The length of a biological marker is linked to respiratory infection in healthy adults.

Individuals were more likely to develop upper respiratory infection who were administered a cold virus and had shorter telomere lengths (a structure at the end of a chromosome) in specific cells than subjects with longer telomeres.

The finding came from a new study, led by Sheldon Cohen, Ph.D., of Carnegie Mellon University, Pittsburgh, and was published in JAMA.

Telomeres become shorter with each cell division, where they function as protective caps to stop erosion of genomic DNA.

When telomeres shorten in white blood cells, known as leukocytes, it suggests immunocompetece and is linked to poorer antibody reaction to vaccines.

The authors explained:

“Shorter leukocyte telomere length also is associated with aging-related illness and death from conditions with immune system involvement, including infectious diseases, cancer, and cardiovascular disease.”

However, scientists have not been able to determine whether the length of leukocyte telomeres is associated with acute disease in younger, healthy people.

Cohen and team set out to examine young to middle-aged adults to find out whether short telomeres in leukocytes, specifically CD8CD28- T cells, are linked to reduced resistance to upper respiratory infection and clinical disease.

The researchers evaluated the length of telomeres between 2008 and 2011 in peripheral blood mononuclear cells (PBMCs) and T-cell subsets (CD4, CD8CD28+ , CD8CD28-). A total of 152 healthy people between 18 and 55 years of age from Pittsburgh were involved in the study.

The subjects were each given their own room to stay in and were given nasal drops that consisted of rhinovirus 39 (a common cold virus). They were then observed for 5 days so that the experts could identify the development of infection and clinical illness.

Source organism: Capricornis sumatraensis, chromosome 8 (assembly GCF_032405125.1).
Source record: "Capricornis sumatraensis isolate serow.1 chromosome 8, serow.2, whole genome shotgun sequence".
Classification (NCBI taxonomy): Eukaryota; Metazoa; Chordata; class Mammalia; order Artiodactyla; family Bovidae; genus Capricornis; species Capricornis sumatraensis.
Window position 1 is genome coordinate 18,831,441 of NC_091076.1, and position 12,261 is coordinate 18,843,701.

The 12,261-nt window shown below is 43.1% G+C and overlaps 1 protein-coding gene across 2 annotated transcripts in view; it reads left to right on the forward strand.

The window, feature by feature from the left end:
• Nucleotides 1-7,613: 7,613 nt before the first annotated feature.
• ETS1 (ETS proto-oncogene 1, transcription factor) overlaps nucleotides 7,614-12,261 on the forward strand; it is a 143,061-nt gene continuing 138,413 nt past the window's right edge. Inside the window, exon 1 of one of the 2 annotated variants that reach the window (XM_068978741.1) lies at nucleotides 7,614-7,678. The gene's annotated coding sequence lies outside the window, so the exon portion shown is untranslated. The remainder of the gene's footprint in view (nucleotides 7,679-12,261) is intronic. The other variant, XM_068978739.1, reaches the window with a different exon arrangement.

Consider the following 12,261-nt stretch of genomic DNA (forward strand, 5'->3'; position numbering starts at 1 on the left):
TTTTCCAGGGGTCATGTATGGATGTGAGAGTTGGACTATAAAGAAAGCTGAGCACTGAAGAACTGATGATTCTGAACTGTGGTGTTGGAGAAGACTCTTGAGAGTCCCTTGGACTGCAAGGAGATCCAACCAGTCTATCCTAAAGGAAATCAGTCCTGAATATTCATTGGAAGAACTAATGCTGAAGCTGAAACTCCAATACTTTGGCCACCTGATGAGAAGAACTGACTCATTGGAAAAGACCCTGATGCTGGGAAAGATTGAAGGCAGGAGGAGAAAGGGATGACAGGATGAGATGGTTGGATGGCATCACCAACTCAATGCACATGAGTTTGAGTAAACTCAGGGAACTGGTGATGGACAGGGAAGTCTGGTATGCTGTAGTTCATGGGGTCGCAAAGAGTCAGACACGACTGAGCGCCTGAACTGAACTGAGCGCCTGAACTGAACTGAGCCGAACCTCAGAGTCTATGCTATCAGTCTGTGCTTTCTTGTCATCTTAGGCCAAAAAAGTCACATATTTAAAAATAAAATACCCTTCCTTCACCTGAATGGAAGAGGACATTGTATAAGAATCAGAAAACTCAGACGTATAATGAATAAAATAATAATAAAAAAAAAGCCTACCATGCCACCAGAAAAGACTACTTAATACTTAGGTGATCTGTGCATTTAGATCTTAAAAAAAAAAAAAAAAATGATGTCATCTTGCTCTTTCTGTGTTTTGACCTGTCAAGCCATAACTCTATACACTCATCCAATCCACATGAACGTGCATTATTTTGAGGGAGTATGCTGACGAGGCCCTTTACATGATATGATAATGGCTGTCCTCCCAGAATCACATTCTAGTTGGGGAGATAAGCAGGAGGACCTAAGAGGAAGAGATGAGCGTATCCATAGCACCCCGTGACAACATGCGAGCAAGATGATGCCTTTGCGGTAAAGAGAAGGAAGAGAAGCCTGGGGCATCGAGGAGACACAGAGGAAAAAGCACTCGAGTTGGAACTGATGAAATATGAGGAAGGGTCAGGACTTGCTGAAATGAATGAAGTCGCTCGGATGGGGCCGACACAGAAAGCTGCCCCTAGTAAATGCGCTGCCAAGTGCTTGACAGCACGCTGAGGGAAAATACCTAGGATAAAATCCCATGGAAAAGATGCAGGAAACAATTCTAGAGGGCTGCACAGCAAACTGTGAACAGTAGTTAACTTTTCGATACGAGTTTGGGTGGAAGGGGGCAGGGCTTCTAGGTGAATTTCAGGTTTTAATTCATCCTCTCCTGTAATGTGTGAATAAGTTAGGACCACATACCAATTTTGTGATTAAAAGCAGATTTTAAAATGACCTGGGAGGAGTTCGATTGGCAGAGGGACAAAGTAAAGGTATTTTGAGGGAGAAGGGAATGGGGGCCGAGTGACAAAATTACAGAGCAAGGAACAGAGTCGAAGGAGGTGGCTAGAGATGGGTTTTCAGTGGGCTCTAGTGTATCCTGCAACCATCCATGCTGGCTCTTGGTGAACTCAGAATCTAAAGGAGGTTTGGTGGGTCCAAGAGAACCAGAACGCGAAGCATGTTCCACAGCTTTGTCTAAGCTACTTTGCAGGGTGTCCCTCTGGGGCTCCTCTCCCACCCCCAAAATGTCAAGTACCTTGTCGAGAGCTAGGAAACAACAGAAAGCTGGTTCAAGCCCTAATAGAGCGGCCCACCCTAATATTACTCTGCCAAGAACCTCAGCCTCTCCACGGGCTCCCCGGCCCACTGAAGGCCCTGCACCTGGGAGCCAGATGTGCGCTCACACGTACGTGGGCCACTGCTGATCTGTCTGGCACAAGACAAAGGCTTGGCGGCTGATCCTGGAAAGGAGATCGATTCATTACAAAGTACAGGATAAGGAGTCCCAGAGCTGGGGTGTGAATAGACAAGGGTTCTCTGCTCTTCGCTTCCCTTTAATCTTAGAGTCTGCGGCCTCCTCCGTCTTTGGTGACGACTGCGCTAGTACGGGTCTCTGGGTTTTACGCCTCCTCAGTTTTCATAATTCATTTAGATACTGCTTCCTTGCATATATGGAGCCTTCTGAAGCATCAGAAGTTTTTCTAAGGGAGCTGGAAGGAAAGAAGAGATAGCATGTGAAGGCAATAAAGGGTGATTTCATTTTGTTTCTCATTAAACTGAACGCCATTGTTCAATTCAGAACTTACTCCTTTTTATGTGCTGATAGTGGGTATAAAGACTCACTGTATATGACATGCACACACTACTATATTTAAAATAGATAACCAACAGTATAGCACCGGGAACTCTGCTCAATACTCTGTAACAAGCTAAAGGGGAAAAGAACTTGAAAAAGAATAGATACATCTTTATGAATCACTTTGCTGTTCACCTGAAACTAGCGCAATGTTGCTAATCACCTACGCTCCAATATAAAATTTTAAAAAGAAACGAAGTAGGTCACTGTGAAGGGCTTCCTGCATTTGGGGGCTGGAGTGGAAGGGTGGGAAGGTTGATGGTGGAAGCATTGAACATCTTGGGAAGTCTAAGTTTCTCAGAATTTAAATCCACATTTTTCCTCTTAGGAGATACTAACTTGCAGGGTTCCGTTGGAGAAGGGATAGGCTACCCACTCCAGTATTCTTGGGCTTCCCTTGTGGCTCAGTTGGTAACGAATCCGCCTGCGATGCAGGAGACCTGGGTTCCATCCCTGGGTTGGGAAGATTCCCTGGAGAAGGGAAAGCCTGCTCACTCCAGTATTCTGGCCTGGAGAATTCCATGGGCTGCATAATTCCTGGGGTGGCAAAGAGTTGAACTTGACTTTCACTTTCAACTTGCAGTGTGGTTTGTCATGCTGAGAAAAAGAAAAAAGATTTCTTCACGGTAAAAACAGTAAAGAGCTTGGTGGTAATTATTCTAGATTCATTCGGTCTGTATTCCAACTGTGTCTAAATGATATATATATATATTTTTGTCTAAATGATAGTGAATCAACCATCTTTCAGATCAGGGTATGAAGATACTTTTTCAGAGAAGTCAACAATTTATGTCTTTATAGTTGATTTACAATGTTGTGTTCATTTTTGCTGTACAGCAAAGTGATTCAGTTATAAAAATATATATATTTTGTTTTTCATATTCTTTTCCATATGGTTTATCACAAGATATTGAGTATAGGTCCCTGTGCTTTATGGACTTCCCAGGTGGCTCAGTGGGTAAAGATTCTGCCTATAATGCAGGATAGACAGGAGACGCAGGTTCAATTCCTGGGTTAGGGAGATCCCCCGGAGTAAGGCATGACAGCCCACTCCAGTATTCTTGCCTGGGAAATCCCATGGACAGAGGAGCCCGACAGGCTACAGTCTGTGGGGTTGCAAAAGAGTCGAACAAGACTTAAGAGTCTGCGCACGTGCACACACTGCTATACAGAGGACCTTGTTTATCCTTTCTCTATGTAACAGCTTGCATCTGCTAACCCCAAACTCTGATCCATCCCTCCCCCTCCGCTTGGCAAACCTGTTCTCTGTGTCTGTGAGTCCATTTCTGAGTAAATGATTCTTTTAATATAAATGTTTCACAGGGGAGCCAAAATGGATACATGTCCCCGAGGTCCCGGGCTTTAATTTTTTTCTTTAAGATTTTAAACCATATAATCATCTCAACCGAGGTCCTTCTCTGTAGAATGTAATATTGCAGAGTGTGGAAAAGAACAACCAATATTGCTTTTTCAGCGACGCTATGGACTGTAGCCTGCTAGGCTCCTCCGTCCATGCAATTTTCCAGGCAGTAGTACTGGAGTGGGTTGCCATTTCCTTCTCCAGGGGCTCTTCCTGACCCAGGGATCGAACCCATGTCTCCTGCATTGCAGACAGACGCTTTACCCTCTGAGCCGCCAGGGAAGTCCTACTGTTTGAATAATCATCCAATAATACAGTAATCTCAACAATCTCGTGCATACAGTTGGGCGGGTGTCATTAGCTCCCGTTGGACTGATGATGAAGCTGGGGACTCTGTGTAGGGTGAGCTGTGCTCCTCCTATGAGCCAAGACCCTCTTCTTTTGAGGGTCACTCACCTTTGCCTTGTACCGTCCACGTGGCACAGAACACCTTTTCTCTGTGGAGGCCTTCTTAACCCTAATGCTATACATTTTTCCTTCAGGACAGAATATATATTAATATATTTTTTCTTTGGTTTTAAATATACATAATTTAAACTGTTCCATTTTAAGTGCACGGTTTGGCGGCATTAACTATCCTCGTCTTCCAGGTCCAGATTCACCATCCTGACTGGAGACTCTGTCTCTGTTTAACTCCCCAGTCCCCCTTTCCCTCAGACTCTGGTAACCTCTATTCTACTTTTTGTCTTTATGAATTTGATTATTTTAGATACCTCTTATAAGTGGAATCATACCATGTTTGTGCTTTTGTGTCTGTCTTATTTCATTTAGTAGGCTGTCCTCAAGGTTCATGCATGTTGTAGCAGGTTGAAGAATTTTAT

Respiratory infections were found in 69% (n = 105) of the participants and 22% (n = 33) developed a clinical illness (common cold).

After exposure to RV39, shorter telomere lengths in all 4 kinds of cells were linked to greater chances of infection, according to the scientists.

The closest association with infection was found with CD8CD28- telomere length. Seventy-seven percent of people with the shortest telomeres in the CD8CD28- subset developed an infection, while 50% in the group with the longest telomeres developed one.

The experts found that only telomere length in the CD8CD28- subset was associated with a probability of clinical illness, with short telomere length linked to a greater risk.

Twenty-six percent of subjects with the shortest telomeres became clinically sick. Among the participants with the longest telomeres, 13% became ill.

Additionally, the significance of the link between CD8CD28- telomere length and infection elevated with increasing age. The researchers concluded:

“In this study of healthy young and midlife adults, shorter CD8CD28- cell telomere length was associated with upper respiratory tract infection and clinical illness following experimental exposure to rhinovirus. Because these data are preliminary, their clinical implications are unknown.”

Written by Sarah Glynn